It’s okay to praise IU’s baseball team and enjoy what they’re doing without using it as an excuse to bring up, in a negative context, what we all already know: IU is and always will be a basketball school. When you have a century of success, that will always trump one out-of-nowhere fantastic season. So if you want to know why people like me would watch every second of every game during a 6-25 season but not watch an inning of the baseball’s team’s dream season, that’s why.

    The fact is, basketball and the incredible fan support IU’s basketball team gets has zero to do with IU’s baseball team. Seems to me if you really want to shine light on IU’s baseball team, you’d let their accomplishments stand on their own and be celebrated rather than bringing the basketball team, or relative non-fans like me, into the discussion.

    I’ve seen a lot of my fellow IU fans and alums become VERY excited about the baseball team. Which I’m glad about. College baseball just isn’t a sport I follow, so even IU winning isn’t going to move the needle for me. But I’m glad it has for others. To each their own.

    My suggestion would be to enjoy the action on the field rather than focusing on these far less relevant issues of it. :-)

  2. AJ Kaufman says:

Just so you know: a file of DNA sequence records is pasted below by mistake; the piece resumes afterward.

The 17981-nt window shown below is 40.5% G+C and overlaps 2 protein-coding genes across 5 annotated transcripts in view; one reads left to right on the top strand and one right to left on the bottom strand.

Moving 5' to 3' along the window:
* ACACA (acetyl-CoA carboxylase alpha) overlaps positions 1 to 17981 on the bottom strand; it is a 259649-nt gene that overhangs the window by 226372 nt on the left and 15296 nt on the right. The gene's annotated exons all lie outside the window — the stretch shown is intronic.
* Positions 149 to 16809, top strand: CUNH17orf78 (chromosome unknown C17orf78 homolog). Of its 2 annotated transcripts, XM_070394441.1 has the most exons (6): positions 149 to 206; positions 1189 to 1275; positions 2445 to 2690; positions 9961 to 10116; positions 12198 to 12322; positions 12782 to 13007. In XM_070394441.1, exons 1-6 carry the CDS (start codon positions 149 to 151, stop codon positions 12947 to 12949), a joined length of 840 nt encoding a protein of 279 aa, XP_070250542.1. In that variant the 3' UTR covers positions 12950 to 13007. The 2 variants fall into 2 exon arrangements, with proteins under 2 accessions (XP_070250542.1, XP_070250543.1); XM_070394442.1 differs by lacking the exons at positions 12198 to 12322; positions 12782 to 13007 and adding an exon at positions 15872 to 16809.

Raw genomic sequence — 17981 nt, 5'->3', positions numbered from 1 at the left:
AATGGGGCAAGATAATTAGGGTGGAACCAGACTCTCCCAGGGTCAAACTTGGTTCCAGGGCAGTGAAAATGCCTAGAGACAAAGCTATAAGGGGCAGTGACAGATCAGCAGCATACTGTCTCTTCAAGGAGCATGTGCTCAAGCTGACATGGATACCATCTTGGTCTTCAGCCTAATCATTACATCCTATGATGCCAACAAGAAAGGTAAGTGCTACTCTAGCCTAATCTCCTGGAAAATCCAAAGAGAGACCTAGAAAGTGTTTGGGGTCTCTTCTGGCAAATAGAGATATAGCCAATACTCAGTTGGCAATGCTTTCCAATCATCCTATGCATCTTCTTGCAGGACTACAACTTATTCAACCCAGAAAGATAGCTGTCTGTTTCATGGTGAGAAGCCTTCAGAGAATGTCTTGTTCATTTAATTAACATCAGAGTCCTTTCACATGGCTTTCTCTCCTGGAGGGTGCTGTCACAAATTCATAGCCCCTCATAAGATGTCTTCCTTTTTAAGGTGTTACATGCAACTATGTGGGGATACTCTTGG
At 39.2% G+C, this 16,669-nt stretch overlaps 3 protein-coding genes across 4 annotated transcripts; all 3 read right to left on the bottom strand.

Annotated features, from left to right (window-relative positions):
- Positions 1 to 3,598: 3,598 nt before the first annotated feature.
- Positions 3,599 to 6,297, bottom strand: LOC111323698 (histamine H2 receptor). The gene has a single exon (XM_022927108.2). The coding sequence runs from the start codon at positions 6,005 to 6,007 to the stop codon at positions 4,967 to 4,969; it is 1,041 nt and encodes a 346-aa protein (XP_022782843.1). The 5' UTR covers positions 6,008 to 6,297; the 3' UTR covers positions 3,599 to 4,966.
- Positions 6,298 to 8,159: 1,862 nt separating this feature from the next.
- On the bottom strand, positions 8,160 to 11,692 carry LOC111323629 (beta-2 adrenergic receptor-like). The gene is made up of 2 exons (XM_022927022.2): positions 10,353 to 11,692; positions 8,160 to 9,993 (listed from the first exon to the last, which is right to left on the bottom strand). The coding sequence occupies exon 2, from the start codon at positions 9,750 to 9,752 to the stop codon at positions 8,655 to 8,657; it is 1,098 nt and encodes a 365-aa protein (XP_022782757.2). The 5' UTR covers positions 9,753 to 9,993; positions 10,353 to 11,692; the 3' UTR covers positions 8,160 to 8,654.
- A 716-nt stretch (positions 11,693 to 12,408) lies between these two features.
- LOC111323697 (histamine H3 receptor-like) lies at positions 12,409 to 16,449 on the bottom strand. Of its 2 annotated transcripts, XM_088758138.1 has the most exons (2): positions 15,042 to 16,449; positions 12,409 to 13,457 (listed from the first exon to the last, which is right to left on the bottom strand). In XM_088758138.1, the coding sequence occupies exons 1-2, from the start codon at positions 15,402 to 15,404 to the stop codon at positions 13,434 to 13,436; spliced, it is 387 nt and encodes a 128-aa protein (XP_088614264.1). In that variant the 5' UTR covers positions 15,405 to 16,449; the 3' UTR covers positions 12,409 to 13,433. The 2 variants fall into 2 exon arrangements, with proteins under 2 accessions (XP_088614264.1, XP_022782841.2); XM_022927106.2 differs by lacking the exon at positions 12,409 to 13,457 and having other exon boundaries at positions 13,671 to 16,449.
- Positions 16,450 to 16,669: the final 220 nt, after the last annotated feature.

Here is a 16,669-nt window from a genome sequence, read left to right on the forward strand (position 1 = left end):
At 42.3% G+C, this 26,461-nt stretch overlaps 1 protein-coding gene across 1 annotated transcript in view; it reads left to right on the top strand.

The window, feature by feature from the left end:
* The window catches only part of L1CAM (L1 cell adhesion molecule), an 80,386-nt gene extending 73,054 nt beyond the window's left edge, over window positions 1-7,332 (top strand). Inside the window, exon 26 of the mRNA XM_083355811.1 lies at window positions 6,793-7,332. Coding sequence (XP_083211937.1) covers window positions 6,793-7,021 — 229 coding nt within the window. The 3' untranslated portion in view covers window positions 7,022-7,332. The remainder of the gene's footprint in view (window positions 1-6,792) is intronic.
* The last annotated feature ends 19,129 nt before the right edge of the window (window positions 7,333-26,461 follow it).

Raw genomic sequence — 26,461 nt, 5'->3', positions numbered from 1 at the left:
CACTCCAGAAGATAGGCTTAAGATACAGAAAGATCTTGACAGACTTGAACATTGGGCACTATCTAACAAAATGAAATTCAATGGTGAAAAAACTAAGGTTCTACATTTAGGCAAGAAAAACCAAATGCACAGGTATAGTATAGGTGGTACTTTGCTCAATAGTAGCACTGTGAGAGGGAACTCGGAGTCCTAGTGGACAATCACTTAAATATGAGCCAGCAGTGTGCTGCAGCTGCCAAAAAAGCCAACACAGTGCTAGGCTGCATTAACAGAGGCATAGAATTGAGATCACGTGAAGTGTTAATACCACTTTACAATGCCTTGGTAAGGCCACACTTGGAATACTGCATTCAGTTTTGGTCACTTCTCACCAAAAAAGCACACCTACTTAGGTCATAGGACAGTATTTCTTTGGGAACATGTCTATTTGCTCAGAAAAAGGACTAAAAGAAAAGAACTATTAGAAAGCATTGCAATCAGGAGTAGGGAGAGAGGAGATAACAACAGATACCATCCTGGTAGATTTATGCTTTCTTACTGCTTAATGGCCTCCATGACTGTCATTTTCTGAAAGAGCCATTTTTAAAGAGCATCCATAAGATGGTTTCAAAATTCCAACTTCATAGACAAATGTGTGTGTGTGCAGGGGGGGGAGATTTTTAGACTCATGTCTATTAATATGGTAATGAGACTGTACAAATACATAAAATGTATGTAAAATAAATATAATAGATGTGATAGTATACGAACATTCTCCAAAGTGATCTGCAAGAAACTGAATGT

My anecdotal evidence confirms that Kurt is correct. As for Jerod’s comments, no one has the time — except maybe some retired folks — to follow every team at a particular school. However, when we discuss the No. 3 sport at most schools (baseball), I think alumni and those interested in the athletic programs probably “owe” it to the players, coaches and school to tune in — at least for the conference tournament and postseason. That seems reasonable. And by tune in, I don’t mean watch every pitch, but actually follow the scores, watch some of the games and get excited. Baseball players work just as hard as hoops or football and, considering their budget, the weather, the region, the (lack of) support, the outdated facilities (until this year), what IU baseball has done, frankly, is more impressive than anything on the Hoosiers accomplished on the basketball court this season. God article.

  3. vahoosier says:

    IU athletics starting to turn the corner… IU soccer wins national championship, basketball is back, IU football has had a good year in recruiting and hopes to land a bowl game this upcoming season. IU baseball attending the CWS is just another notch on the bedpost…

  4. AJ Kaufman says:

    FWIW, every person I know who says they aren’t interested in college baseball has never watched a game. And everyone who eventually does — the open-minded folks — enjoys once they do. Kinda like talk radio, certain news channels, visiting small towns, country music, et al.

  5. Darrell says:

    I have written IU off a couple of times this year. Certainly didn’t think they would survive Tallahassee. I nearly said out loud yesterday that they won’t survive Louisville in Omaha…..glad I shut my mouth before I uttered the entire comment.

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  1. […] Schwarber launched another tape-measure shot this weekend, which landed far beyond the 30-foot high right field fence and into the parking lot of Dick Howser Stadium. For the season Schwarber’s 18 home runs exceeded the entire team totals of six Big Ten squads.”… […]